Wednesday, 13 January 2016

The History of Book: Module Two reaction

As Eisenstein so eloquently writes, the literati always seem eager to predict the demise of the book. In the 19th century, when newspapers were gaining dominance in England, they engaged in a certain amount of hubris. Eisenstein quotes an editorial from the London Times from 1852, which states:
"Daily appealing to the enlightened force of public opinion; antici-
pating when possible the march of events, standing upon the breach
between past and future, extending its survey to the horizon of the
world, journalism was now truly an estate of the realm more powerful
than any other estate" (p. 555).
Given the economics pressures suffered by newspapers now, I find this quite humorous.

I'm also realizing how my understanding of the book are thoroughly Western. While the texts from Module Two give examples from Ancient Egypt, 18th century France and 20th century America, I wonder how understandings of the book differ in other cultures.

Indeed, many modern scripts are read right-to-left or top-to-bottom; Hebrew, Chinese, and Arabic to name a few. While Bonnie Mak explains the origin of "paginae" in Egypt, she omits any mention of other literary traditions (p. 11). I'm assuming then that her thesis on the page pertains solely to the English language. I'm sure there's endless scholarship in these areas and I wish I had more time to explore the topics.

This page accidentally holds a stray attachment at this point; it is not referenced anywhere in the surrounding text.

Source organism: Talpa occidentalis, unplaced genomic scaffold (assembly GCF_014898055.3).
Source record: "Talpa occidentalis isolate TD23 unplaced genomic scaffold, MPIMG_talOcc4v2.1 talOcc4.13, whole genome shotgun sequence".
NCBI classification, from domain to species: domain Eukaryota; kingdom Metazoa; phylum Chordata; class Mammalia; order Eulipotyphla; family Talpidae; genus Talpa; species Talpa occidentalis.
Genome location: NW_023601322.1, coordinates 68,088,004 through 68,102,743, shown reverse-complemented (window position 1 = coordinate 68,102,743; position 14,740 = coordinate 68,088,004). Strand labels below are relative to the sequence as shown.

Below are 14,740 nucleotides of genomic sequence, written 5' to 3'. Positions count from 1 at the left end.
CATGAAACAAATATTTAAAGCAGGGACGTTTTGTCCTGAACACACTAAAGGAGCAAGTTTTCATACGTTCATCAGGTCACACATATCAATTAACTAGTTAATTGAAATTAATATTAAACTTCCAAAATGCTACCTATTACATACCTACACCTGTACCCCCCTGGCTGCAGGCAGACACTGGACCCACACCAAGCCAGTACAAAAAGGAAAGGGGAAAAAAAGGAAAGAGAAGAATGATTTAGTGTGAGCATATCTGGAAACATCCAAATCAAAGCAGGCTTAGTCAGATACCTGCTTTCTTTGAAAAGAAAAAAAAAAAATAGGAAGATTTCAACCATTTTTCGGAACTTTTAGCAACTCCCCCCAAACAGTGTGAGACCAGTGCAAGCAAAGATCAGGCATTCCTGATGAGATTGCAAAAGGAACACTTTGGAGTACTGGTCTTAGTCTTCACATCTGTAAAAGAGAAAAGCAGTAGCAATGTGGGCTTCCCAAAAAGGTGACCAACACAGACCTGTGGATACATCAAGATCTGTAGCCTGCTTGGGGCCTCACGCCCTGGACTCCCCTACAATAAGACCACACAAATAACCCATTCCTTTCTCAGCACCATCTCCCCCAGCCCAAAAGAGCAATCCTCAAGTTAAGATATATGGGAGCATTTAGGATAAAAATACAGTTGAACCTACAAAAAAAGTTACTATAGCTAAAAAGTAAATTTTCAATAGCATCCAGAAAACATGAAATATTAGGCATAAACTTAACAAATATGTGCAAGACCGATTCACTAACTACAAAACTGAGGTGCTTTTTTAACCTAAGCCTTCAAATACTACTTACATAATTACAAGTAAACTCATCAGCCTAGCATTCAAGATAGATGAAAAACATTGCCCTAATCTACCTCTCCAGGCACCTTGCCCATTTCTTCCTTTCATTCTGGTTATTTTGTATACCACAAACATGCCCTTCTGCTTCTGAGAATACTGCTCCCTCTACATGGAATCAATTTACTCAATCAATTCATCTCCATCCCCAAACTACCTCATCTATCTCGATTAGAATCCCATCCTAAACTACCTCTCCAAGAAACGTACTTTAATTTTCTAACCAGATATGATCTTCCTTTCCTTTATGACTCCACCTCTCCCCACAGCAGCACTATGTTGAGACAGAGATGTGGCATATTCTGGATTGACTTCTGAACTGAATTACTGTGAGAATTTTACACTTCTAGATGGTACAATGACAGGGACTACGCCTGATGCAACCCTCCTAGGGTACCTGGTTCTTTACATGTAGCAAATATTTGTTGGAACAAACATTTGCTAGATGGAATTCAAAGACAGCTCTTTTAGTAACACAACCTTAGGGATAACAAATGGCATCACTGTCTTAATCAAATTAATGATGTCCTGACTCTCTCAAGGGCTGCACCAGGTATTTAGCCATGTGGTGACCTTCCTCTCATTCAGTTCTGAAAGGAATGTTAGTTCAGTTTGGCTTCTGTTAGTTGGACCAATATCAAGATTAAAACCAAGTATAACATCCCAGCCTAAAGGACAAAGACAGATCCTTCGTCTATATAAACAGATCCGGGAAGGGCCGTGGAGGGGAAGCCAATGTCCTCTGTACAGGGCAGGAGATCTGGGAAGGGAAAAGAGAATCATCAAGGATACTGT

I appreciate Mak's thoughts about "the edges of the cognitive spaces of the page" (p. 13). While she writes specifically about wax tablets used in Egypt, it's no different than smartphone and tablets used today.

Mak also notes a graphic design principle that is still used today: the use of blank space (p. 17). The ability to add extra space with margins and gutters is well integrated into modern desktop publishing software.

To me, this is analogous to the use of pauses in radio stories. As a producer, pauses are used to give the audience a space to breathe. It allows them time to digest one concept, before hearing another. Perhaps an example of a transliteracy in action?

I can't predict the future of the book, but only observe how I engage with texts. I read this week's texts on my phone, skipping between various apps to annotate and research. Despite my avowed status as a technophile, I want to print out these readings so that I can physically interact with them. So far, I have been able to resist this urge, but we will see how I do as this course progresses.

Elizabeth, E. (1995). The End of the Book? Some Perspectives on Media Change. American Scholar, 64541-555.

Mak, B. (2011). “How the Page Matters,”

1 comment:

  1. I really like the idea of silence being the white space of radio. I find there isn't enough pauses these days, and there is a strange new intonation and rhythm that some radio journalists are adopting that makes their stories hard to follow. Kind of like the book How Late it was, How Late by James Kelman, which had no periods- as in no pauses for reading. I find that reading on a printed page increases retention for me, and I wonder if you find it the same? Has resisting the urge to print affected your retention?